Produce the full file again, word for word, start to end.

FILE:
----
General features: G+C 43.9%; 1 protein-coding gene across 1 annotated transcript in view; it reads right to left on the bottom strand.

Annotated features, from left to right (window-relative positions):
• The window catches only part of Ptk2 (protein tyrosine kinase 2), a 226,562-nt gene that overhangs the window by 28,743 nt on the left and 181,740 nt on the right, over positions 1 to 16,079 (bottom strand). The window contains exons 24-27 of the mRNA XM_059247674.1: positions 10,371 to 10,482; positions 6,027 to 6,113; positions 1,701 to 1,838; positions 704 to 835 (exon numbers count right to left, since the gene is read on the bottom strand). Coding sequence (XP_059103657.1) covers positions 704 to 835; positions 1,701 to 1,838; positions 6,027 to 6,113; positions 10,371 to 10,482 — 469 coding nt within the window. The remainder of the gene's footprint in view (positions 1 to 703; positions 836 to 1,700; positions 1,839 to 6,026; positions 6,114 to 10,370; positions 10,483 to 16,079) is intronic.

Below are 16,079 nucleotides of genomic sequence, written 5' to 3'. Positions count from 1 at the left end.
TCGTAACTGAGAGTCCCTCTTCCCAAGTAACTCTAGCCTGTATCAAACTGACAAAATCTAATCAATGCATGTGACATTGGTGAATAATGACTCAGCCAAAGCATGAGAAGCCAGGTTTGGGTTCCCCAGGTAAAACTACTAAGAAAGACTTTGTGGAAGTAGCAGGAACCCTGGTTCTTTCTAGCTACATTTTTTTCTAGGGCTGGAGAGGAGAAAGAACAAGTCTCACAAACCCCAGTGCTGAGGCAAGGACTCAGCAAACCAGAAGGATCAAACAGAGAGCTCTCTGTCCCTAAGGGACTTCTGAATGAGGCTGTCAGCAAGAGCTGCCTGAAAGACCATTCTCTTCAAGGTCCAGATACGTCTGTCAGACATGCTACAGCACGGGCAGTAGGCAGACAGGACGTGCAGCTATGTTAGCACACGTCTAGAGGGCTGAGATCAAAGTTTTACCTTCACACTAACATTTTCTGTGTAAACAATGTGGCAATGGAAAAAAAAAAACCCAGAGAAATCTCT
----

General features: G+C 43.9%; 1 protein-coding gene across 1 annotated transcript in view; it reads right to left on the bottom strand.

Annotated features, from left to right (window-relative positions):
• The window catches only part of Ptk2 (protein tyrosine kinase 2), a 226,562-nt gene that overhangs the window by 28,743 nt on the left and 181,740 nt on the right, over positions 1 to 16,079 (bottom strand). The window contains exons 24-27 of the mRNA XM_059247674.1: positions 10,371 to 10,482; positions 6,027 to 6,113; positions 1,701 to 1,838; positions 704 to 835 (exon numbers count right to left, since the gene is read on the bottom strand). Coding sequence (XP_059103657.1) covers positions 704 to 835; positions 1,701 to 1,838; positions 6,027 to 6,113; positions 10,371 to 10,482 — 469 coding nt within the window. The remainder of the gene's footprint in view (positions 1 to 703; positions 836 to 1,700; positions 1,839 to 6,026; positions 6,114 to 10,370; positions 10,483 to 16,079) is intronic.

Below are 16,079 nucleotides of genomic sequence, written 5' to 3'. Positions count from 1 at the left end.
TCGTAACTGAGAGTCCCTCTTCCCAAGTAACTCTAGCCTGTATCAAACTGACAAAATCTAATCAATGCATGTGACATTGGTGAATAATGACTCAGCCAAAGCATGAGAAGCCAGGTTTGGGTTCCCCAGGTAAAACTACTAAGAAAGACTTTGTGGAAGTAGCAGGAACCCTGGTTCTTTCTAGCTACATTTTTTTCTAGGGCTGGAGAGGAGAAAGAACAAGTCTCACAAACCCCAGTGCTGAGGCAAGGACTCAGCAAACCAGAAGGATCAAACAGAGAGCTCTCTGTCCCTAAGGGACTTCTGAATGAGGCTGTCAGCAAGAGCTGCCTGAAAGACCATTCTCTTCAAGGTCCAGATACGTCTGTCAGACATGCTACAGCACGGGCAGTAGGCAGACAGGACGTGCAGCTATGTTAGCACACGTCTAGAGGGCTGAGATCAAAGTTTTACCTTCACACTAACATTTTCTGTGTAAACAATGTGGCAATGGAAAAAAAAAAACCCAGAGAAATCTCT